Summer is for fun and leisure, and no one’s more ready to romp and relax than your dog! Whether you have a energetic pup, an athletic adult, or a slowing senior, there is a wide selection of summer activities for dogs that you’ll both enjoy.
Remember to keep tabs on the temperature when you spend outdoor time with your dog in the warm summer months. Dogs can suffer heatstroke, particularly those at risk who are older, overweight, brachycephalic (short-snouted), large, or with thick coats. Fortunately, heatstroke is easy to prevent by avoiding the mid-day heat, choosing shade over sunny locations, and providing your pup with adequate hydration. This means that you and your dog can choose from a variety of fun and safe summer activities to enjoy together.
Winding through a shady, woodland trail is a great way to beat the heat with your pup, not to mention avoid paws on hot pavement. Your dog will love the plethora of new and tantalizing scents in the forest, including those of small, out-of-sight critters. Keep your dog under control without spoiling his fun by using a long lead. Pack some treats, a dish, and some water for him to drink. Be mindful of other hikers who might be afraid of dogs, always clean up anything your dog leaves behind, and watch him closely to ensure he doesn't try eating something that might hurt him.
Back Yard Splash Zone
If you have a yard and a hose, you and your dog can have fun right at home. A backyard splash zone tops the list of summer activities for dogs that you and your pup can enjoy whenever the spirit moves you! Play fetch or chase around a sprinkler and encourage your dog to run through the spray. Invest in a hard plastic kiddie pool for your dog to splash and dig in the water. Your dog will stay cool and clean at the same time!
If your dog is energetic, attentive, and focused, agility may be the summer fun you’ve been looking for. This obstacle course activity requires teamwork between dog and handler and can help timid pups learn confidence, according to the American Kennel Club. This is a bonding activity for you and your dog, as well as a chance for you to get in some steps towards your exercise goal. Training can be tricky and requires patience and perseverance but can teach your dog valuable impulse control.
You can take your dog for walks, or you can take the fun up a notch by walking with a friend and their dog too. Remember to check the pavement first: place your hand on the ground, and if you can’t hold it there for seven or eight seconds, it’s too hot for your dog. Schedule your walks for mornings before the heat has reached its peak, or evenings after it’s cooled down. Your dog and his canine buddy will thank you.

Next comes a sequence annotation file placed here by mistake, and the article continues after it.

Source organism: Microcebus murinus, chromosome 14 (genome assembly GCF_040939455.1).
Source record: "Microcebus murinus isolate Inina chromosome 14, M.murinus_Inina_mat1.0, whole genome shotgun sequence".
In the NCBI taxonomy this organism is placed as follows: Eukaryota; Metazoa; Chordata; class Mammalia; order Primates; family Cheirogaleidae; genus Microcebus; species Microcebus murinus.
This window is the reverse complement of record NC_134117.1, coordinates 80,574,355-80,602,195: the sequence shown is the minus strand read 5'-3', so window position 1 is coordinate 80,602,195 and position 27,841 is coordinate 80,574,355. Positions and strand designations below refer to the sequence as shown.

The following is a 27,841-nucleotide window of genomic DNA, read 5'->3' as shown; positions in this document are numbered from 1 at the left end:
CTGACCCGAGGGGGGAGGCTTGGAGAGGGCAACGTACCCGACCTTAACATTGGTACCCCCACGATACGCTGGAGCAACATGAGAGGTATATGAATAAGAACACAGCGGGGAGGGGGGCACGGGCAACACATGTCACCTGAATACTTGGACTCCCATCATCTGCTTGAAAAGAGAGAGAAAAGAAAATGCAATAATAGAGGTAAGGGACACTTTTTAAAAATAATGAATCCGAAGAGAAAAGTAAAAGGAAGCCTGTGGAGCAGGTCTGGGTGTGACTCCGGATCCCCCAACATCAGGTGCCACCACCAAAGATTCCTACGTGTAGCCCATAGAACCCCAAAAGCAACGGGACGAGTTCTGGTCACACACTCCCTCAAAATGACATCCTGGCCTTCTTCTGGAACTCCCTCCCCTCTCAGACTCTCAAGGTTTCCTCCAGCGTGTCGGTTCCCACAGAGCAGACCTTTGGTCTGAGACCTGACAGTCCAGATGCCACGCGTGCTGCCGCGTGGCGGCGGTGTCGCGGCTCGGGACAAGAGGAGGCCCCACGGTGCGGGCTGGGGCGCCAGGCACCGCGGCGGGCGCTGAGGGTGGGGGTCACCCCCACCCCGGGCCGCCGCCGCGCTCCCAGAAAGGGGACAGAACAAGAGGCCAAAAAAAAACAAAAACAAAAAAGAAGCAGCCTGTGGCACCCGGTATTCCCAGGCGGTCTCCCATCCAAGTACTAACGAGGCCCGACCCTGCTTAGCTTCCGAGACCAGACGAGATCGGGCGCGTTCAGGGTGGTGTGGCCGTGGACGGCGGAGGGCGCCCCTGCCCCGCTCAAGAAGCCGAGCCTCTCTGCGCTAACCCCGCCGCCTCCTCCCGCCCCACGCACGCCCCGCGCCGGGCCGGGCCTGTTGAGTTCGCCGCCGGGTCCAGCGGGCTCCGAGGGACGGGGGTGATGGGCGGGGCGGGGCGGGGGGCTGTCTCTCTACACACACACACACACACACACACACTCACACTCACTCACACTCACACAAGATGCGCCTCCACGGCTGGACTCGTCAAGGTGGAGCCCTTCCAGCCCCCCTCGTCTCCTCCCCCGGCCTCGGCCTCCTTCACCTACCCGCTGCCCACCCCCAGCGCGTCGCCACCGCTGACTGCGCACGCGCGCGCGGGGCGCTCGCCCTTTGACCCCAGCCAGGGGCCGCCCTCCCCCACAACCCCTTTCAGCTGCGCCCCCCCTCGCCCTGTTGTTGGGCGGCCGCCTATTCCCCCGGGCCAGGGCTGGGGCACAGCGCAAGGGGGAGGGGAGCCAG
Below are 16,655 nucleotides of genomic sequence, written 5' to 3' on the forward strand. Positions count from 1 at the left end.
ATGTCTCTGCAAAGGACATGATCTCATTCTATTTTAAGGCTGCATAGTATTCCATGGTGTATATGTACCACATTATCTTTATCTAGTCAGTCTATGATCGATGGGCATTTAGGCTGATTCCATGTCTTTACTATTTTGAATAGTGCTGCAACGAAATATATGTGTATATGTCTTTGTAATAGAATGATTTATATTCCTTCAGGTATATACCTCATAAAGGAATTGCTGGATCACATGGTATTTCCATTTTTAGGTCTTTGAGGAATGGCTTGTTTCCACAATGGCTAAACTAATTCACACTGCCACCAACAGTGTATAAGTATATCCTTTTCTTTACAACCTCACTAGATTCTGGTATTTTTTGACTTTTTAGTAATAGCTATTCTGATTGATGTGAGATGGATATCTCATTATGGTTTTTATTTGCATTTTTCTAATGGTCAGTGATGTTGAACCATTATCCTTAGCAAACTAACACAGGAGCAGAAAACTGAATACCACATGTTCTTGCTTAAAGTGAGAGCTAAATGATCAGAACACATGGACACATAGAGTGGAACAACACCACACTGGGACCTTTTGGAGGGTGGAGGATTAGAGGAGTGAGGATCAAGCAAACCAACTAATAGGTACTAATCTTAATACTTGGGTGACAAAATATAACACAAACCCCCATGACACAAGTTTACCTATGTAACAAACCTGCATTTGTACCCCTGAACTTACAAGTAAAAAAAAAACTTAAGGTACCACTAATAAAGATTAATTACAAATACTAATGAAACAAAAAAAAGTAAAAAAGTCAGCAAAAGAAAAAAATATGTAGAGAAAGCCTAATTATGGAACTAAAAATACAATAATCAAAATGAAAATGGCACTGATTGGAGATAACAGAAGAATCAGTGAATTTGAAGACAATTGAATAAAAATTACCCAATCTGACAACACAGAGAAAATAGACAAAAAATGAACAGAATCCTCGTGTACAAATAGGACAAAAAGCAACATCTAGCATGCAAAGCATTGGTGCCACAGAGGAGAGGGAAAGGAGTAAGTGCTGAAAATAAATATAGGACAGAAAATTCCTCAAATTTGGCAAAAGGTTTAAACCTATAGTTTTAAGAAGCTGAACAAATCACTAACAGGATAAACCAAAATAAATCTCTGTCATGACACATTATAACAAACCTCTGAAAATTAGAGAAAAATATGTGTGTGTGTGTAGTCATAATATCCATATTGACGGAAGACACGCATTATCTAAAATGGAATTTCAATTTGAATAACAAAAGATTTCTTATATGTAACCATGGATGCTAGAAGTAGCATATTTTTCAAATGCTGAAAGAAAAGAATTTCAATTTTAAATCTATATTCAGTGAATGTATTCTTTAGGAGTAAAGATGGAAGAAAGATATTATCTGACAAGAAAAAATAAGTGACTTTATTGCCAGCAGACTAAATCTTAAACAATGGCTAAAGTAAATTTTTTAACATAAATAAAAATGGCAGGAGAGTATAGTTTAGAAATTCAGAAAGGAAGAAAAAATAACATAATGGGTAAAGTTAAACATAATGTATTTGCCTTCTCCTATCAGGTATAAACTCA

If it’s simply too hot for outdoor summer activities for dogs, turn up the A/C and spend time with your pup inside the house. Play ball in a hallway, with the doors to adjoining rooms kept closed. For a calmer activity, try nose work such as treat-finding. Challenge your dog with problem-solving: place a treat under one of three cups and shuffle them while your dog watches. Work on training activities, like teaching your dog to put away his toys. Offer a stuffed Kong or a treat-dispensing toy, or play “which hand” while handing over treats. Teach your dog the names of his toys, and challenge him to fetch each one on command.
Camping wouldn’t be complete without the sight of a dog trotting beside its owner along the path between sites. Before you introduce your pup to this favorite summer pastime, make a quick call to the campsite head office to ask about rules pertaining to dogs. Once on-site, keep your dog controlled. Tie him up a safe distance from the fire and any campsite items he might knock over with his leash, or set up a zip line between trees. Keep him leashed at all times, whether you're at your site or strolling the grounds. Try your best to keep him quiet at night, and clean up after him the way you would at home or on a walk.
If you’re a cyclist, take your dog on short rides. Before you try this activity, make sure your dog is properly leash trained, not afraid of your bike, and fit enough to run beside you. Start with brief sessions and be sure to pack enough water for both of you and a bowl for your dog. Plan your rides for early in the day or later in the evening, or along a shady route, to protect your pup from overheating and his paws from hot pavement injury. If your dog is very fit and loves this activity, consider investing in dog shoes and a cooling dog vest for his protection.
The list of summer activities for dogs to enjoy contains many items that are also fun for their owners. Challenge yourself and your dog to try something new each week. Most importantly, enjoy your time together!